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Beyond the Label

By Rosewood Farm, Mar 7 2016 02:59PM

This time last week we were in the middle of a ministry inspection to check the eartags on all of our cattle. It is a legal requirement that cattle must carry a tag bearing the animal’s unique ID number in each ear. This number is given to the calf at birth, for which it also receives a ‘cattle passport’, an identity document without which the animal cannot move off the farm and accompanies the bovine throughout its life. This, in conjunction with on-farm record books and the database held by the government, allows individual animals to be traced & located at all times. Every farm and place where cattle are handled, such as markets and abattoirs, also have an individual ID number which is logged in the passport and on the database after every move.

Eartags under inspection
Eartags under inspection

The morning went well and the inspector was pleased with our record keeping & cattle handling, which made his job easy. Just as he was preparing to leave another vehicle pulled up in the yard. This time it was our Food Hygiene inspector who was passing by and decided to call in for an informal visit. The requirements for selling meat, on which we are inspected, include having a traceability system in place to track all the beef sold right back to the birth of the animal. Every beef label must include a traceability code which in our case is the eartag number(s) of the animal(s), for which we also keep detailed records. Although it’s not compulsory, we also use the same system to track our lamb and mutton too, so we can offer the same level of traceability on all our produce.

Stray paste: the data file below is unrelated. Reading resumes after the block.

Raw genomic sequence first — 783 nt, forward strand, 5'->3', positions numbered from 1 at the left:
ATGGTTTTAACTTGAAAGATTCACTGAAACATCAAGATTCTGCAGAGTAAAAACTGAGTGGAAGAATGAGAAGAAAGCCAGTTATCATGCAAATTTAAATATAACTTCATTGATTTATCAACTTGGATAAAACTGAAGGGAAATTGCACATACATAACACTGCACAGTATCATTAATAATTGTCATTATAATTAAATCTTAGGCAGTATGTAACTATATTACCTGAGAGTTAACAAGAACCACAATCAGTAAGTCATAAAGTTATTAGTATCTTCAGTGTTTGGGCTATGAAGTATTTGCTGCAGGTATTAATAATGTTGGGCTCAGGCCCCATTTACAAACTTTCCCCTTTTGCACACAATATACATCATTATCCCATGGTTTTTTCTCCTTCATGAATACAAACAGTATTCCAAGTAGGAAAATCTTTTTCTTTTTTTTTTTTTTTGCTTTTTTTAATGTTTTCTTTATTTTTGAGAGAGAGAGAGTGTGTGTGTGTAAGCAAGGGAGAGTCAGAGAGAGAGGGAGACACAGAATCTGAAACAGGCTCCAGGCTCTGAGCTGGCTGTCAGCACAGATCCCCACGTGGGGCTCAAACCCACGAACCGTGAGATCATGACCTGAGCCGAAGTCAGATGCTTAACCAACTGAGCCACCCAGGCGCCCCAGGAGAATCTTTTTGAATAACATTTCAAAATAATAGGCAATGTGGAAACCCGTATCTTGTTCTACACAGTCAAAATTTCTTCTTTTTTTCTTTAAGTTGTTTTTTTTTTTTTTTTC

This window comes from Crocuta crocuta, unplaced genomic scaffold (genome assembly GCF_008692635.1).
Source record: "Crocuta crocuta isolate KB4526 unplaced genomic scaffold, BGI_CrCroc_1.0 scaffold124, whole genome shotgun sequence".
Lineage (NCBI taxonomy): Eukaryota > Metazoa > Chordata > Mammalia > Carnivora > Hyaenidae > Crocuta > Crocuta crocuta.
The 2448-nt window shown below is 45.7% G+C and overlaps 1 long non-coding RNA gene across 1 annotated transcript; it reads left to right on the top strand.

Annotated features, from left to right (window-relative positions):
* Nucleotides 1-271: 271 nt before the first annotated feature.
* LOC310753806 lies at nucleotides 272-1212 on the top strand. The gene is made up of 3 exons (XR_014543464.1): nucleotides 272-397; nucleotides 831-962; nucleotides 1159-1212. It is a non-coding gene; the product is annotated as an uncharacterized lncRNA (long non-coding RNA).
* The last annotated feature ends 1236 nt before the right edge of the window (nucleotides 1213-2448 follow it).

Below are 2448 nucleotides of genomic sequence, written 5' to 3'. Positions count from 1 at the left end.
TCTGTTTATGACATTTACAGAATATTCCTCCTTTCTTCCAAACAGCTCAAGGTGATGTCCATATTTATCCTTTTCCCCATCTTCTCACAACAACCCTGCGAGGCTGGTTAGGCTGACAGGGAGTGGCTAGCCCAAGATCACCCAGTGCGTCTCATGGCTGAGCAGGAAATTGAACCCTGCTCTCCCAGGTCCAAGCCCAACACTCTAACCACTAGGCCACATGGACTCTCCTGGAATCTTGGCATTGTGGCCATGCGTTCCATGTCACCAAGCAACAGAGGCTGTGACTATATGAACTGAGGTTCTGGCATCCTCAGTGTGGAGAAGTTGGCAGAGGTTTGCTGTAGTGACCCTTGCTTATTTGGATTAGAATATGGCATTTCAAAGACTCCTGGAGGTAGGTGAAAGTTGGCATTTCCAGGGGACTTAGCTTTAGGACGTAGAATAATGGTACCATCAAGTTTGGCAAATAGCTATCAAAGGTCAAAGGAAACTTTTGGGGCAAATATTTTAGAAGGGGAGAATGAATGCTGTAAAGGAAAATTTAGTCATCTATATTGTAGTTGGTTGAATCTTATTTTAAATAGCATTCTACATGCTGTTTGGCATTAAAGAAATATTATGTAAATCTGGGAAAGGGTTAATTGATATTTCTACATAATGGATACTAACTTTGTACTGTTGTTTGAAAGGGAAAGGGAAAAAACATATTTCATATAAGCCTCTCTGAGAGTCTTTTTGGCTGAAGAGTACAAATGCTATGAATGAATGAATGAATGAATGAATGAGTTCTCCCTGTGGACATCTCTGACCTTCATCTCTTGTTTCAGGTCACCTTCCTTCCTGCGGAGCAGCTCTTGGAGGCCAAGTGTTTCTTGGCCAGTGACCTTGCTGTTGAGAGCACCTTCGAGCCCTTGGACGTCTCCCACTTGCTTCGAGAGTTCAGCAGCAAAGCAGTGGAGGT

We use the more stringent beef labelling regulations on our lamb too
We use the more stringent beef labelling regulations on our lamb too

The food hygiene inspector was the third person that week to ask the question - ‘who supplies your meat?’ This always takes us by surprise a bit. Isn’t it obvious? We do! Our product is very specialist and we have it that way for a reason; our high personal standards and belief in what we do. It seemed only natural to us that our customers could rely on us absolutely to uphold these standards at all times, so that they know what it is they are paying for! If we have to deviate, we will let customers know before purchase and amend labelling accordingly.

Buying in meat to sell on is tricky for us. For a start it has to be purebred Dexter beef or Kerry Hill sheepmeat. Sometimes this is something we have to deviate from slightly in order to keep up with demand because these breeds are not terribly numerous and we therefore occasionally end up with crossbred animals, but they will be labelled as such so no one is under any illusions.

The second difficulty is perhaps the more serious of the two and that is finding true grassfed stock. What is often meant by ‘grassfed’ in the wider industry is that the animal eats some grass in accompaniment to its grain ration. As you may know, we are avoiding grainfeeding for a number of health and environmental reasons so this is simply not good enough for us. We also insist that the grass the animals eat avoids the trappings of grain such as ploughing and re-seeding, fertilising and weedkillering, as a lot of the benefits of grassfeeding are completely lost in that case!

Grass - it's very important to us
Grass - it's very important to us

This is why we do not sell pork and chicken either, even on behalf of other producers. Until we, or another producer, crack the problem of the environmental impact of the inevitable grain proportion of these animals’ diets, or the soil erosion caused by ‘free ranging’ them, we cannot sell it in good conscience!

When used together the theory is that via the eartags, database, records and labels meat can be traced from farm to fork. However it isn’t always clear to the consumer which number relates to what, or who they can ask. At Rosewood the label is just a small part of the traceability system. Being a small, independent family farm when you send an order or an e-mail through you are in direct contact with me; the same person feeds the animals, fills in the records and packs the orders. You don’t have to rely on the label alone to tell you how your meat was produced - just ask!

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